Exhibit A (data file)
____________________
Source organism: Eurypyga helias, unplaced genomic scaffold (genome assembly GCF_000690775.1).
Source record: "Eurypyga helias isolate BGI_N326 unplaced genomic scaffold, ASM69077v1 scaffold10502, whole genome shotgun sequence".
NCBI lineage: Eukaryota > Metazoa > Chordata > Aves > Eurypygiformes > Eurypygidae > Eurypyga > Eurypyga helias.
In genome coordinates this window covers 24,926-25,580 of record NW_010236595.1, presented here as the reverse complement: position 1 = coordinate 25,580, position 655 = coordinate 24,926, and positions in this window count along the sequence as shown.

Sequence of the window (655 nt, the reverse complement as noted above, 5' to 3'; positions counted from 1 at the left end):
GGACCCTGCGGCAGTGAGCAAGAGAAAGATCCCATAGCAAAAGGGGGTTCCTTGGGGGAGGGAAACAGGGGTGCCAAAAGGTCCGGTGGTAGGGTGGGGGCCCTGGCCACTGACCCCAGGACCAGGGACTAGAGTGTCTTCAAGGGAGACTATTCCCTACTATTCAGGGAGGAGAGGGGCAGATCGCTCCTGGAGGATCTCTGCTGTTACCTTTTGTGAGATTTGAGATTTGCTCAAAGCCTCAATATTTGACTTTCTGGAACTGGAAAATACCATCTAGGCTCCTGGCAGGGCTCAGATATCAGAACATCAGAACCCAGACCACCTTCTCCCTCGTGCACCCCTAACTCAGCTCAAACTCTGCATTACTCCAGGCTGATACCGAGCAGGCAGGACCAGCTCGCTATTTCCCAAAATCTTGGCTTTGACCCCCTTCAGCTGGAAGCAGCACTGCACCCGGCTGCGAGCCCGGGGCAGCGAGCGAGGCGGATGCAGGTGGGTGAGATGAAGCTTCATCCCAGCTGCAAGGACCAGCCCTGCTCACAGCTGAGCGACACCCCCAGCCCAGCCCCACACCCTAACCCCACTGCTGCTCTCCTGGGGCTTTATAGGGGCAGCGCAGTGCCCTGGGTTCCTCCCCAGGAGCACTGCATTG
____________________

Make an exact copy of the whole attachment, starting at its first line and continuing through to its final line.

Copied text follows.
Source organism: Eurypyga helias, unplaced genomic scaffold (genome assembly GCF_000690775.1).
Source record: "Eurypyga helias isolate BGI_N326 unplaced genomic scaffold, ASM69077v1 scaffold10502, whole genome shotgun sequence".
NCBI lineage: Eukaryota > Metazoa > Chordata > Aves > Eurypygiformes > Eurypygidae > Eurypyga > Eurypyga helias.
In genome coordinates this window covers 24,926-25,580 of record NW_010236595.1, presented here as the reverse complement: position 1 = coordinate 25,580, position 655 = coordinate 24,926, and positions in this window count along the sequence as shown.

Sequence of the window (655 nt, the reverse complement as noted above, 5' to 3'; positions counted from 1 at the left end):
GGACCCTGCGGCAGTGAGCAAGAGAAAGATCCCATAGCAAAAGGGGGTTCCTTGGGGGAGGGAAACAGGGGTGCCAAAAGGTCCGGTGGTAGGGTGGGGGCCCTGGCCACTGACCCCAGGACCAGGGACTAGAGTGTCTTCAAGGGAGACTATTCCCTACTATTCAGGGAGGAGAGGGGCAGATCGCTCCTGGAGGATCTCTGCTGTTACCTTTTGTGAGATTTGAGATTTGCTCAAAGCCTCAATATTTGACTTTCTGGAACTGGAAAATACCATCTAGGCTCCTGGCAGGGCTCAGATATCAGAACATCAGAACCCAGACCACCTTCTCCCTCGTGCACCCCTAACTCAGCTCAAACTCTGCATTACTCCAGGCTGATACCGAGCAGGCAGGACCAGCTCGCTATTTCCCAAAATCTTGGCTTTGACCCCCTTCAGCTGGAAGCAGCACTGCACCCGGCTGCGAGCCCGGGGCAGCGAGCGAGGCGGATGCAGGTGGGTGAGATGAAGCTTCATCCCAGCTGCAAGGACCAGCCCTGCTCACAGCTGAGCGACACCCCCAGCCCAGCCCCACACCCTAACCCCACTGCTGCTCTCCTGGGGCTTTATAGGGGCAGCGCAGTGCCCTGGGTTCCTCCCCAGGAGCACTGCATTG